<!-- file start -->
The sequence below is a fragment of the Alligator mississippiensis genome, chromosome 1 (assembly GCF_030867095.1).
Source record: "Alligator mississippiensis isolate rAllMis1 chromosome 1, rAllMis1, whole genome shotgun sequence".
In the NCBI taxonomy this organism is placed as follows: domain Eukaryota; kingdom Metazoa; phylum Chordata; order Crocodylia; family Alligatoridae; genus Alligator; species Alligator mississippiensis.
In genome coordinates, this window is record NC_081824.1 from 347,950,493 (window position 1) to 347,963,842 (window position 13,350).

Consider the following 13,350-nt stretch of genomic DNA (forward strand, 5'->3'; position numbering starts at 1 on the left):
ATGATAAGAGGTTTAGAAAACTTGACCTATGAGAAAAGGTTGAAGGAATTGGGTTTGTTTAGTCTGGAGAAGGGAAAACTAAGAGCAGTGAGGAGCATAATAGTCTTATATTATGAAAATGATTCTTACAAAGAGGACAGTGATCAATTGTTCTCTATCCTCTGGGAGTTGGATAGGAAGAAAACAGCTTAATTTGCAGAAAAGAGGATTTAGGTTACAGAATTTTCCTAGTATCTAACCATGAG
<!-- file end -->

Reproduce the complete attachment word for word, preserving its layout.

The sequence below is a fragment of the Alligator mississippiensis genome, chromosome 1 (assembly GCF_030867095.1).
Source record: "Alligator mississippiensis isolate rAllMis1 chromosome 1, rAllMis1, whole genome shotgun sequence".
In the NCBI taxonomy this organism is placed as follows: domain Eukaryota; kingdom Metazoa; phylum Chordata; order Crocodylia; family Alligatoridae; genus Alligator; species Alligator mississippiensis.
In genome coordinates, this window is record NC_081824.1 from 347,950,493 (window position 1) to 347,963,842 (window position 13,350).

Consider the following 13,350-nt stretch of genomic DNA (forward strand, 5'->3'; position numbering starts at 1 on the left):
ATGATAAGAGGTTTAGAAAACTTGACCTATGAGAAAAGGTTGAAGGAATTGGGTTTGTTTAGTCTGGAGAAGGGAAAACTAAGAGCAGTGAGGAGCATAATAGTCTTATATTATGAAAATGATTCTTACAAAGAGGACAGTGATCAATTGTTCTCTATCCTCTGGGAGTTGGATAGGAAGAAAACAGCTTAATTTGCAGAAAAGAGGATTTAGGTTACAGAATTTTCCTAGTATCTAACCATGAG